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       VACUUM - garbage-collect and optionally analyze a database


       VACUUM [ ( option [, ...] ) ] [ table_and_columns [, ...] ]
       VACUUM [ FULL ] [ FREEZE ] [ VERBOSE ] [ ANALYZE ] [ table_and_columns [, ...] ]

       where option can be one of:


       and table_and_columns is:

           table_name [ ( column_name [, ...] ) ]


       VACUUM reclaims storage occupied by dead tuples. In normal PostgreSQL operation, tuples
       that are deleted or obsoleted by an update are not physically removed from their table;
       they remain present until a VACUUM is done. Therefore it's necessary to do VACUUM
       periodically, especially on frequently-updated tables.

       Without a table_and_columns list, VACUUM processes every table and materialized view in
       the current database that the current user has permission to vacuum. With a list, VACUUM
       processes only those table(s).

       VACUUM ANALYZE performs a VACUUM and then an ANALYZE for each selected table. This is a
       handy combination form for routine maintenance scripts. See ANALYZE(7) for more details
       about its processing.

       Plain VACUUM (without FULL) simply reclaims space and makes it available for re-use. This
       form of the command can operate in parallel with normal reading and writing of the table,
       as an exclusive lock is not obtained. However, extra space is not returned to the
       operating system (in most cases); it's just kept available for re-use within the same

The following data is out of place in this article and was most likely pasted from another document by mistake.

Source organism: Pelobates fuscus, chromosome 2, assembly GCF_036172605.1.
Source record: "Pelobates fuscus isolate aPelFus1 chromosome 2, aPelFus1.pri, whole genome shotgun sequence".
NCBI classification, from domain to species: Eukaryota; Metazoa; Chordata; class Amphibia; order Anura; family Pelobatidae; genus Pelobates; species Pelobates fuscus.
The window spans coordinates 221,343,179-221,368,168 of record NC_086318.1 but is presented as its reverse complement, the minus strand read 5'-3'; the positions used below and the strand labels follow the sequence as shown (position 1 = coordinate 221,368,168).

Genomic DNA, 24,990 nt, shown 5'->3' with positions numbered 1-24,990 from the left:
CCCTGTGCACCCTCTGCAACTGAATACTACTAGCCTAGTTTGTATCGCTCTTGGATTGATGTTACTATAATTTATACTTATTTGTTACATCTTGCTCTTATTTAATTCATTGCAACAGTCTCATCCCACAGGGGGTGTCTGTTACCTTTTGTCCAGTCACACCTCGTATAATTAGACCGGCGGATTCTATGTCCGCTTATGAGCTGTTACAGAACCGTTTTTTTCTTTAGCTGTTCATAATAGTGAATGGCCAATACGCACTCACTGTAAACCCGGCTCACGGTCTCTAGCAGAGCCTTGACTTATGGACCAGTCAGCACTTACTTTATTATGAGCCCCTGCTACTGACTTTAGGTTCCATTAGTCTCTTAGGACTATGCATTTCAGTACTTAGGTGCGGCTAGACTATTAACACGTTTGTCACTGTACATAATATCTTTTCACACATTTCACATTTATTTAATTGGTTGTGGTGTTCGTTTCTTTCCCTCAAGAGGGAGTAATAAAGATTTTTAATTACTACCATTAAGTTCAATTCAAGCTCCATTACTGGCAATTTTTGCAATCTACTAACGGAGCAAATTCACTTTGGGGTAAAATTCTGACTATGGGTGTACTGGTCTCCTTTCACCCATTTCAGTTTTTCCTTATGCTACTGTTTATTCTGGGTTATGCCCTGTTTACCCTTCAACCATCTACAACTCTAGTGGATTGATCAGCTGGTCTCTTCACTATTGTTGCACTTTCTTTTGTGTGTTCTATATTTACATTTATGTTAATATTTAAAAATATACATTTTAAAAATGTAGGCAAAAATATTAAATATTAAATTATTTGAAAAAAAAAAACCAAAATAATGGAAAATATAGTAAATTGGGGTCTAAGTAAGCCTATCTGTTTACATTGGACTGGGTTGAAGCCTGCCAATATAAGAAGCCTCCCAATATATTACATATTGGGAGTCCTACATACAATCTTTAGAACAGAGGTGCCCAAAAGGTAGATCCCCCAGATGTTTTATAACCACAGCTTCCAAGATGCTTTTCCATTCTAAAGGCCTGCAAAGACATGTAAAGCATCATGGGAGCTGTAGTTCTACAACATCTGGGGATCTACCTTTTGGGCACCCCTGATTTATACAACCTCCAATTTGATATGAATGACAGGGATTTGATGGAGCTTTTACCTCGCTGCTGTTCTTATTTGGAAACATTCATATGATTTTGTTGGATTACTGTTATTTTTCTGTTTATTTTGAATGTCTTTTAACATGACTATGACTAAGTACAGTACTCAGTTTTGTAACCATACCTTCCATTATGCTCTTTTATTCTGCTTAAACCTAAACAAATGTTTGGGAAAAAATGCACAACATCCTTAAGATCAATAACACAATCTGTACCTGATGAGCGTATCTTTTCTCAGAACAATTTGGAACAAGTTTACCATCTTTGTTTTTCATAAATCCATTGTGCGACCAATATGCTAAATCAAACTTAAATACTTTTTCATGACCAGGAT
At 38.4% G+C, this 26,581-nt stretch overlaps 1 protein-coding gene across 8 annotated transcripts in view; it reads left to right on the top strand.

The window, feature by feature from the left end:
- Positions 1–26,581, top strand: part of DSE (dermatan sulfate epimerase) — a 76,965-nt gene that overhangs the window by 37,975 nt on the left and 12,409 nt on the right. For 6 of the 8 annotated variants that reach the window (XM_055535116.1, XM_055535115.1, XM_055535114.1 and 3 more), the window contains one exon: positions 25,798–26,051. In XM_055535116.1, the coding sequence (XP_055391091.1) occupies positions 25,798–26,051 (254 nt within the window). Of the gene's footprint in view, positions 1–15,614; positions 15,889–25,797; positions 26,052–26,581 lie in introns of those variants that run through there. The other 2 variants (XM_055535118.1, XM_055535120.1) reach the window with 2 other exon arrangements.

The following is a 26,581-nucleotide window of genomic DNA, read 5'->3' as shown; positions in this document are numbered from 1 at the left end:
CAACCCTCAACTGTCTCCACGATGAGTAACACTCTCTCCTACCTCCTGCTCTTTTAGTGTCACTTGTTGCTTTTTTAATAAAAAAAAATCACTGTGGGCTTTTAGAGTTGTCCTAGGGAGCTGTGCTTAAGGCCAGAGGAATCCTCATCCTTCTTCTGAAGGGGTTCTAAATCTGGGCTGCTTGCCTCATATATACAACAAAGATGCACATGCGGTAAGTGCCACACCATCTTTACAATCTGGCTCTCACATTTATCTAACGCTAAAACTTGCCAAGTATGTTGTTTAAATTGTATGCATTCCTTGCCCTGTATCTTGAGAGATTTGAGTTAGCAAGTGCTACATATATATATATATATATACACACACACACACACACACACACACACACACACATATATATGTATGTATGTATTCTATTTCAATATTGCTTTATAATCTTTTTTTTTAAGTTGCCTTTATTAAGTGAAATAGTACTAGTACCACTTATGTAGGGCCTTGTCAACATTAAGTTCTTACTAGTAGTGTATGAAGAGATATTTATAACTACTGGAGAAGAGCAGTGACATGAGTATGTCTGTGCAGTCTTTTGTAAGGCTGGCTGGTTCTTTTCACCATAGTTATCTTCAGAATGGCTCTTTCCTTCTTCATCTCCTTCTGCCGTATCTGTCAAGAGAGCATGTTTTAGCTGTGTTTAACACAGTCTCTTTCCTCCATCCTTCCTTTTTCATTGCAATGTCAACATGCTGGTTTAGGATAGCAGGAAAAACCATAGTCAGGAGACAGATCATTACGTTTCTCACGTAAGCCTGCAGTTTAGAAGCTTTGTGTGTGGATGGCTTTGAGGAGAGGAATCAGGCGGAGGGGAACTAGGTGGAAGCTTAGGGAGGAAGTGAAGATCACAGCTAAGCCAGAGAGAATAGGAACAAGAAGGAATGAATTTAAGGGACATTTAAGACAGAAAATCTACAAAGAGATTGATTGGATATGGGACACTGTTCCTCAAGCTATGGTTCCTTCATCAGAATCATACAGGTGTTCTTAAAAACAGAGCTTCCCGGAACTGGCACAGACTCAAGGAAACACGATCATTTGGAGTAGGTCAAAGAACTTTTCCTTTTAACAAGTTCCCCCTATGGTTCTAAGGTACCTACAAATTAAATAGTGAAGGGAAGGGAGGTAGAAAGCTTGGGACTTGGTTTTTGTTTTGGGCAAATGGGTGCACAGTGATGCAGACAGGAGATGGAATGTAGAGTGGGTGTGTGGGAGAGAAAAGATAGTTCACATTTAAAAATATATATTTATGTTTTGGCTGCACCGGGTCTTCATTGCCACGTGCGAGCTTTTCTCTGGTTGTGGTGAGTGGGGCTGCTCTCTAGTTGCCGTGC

table.  VACUUM FULL rewrites the entire contents of the table into a new disk file with no
       extra space, allowing unused space to be returned to the operating system. This form is
       much slower and requires an exclusive lock on each table while it is being processed.

       When the option list is surrounded by parentheses, the options can be written in any
       order. Without parentheses, options must be specified in exactly the order shown above.
       The parenthesized syntax was added in PostgreSQL 9.0; the unparenthesized syntax is


           Selects “full” vacuum, which can reclaim more space, but takes much longer and
           exclusively locks the table. This method also requires extra disk space, since it
           writes a new copy of the table and doesn't release the old copy until the operation is
           complete. Usually this should only be used when a significant amount of space needs to
           be reclaimed from within the table.

           Selects aggressive “freezing” of tuples. Specifying FREEZE is equivalent to performing
           VACUUM with the vacuum_freeze_min_age and vacuum_freeze_table_age parameters set to
           zero. Aggressive freezing is always performed when the table is rewritten, so this
           option is redundant when FULL is specified.

           Prints a detailed vacuum activity report for each table.

           Updates statistics used by the planner to determine the most efficient way to execute
           a query.

           Normally, VACUUM will skip pages based on the visibility map. Pages where all tuples
           are known to be frozen can always be skipped, and those where all tuples are known to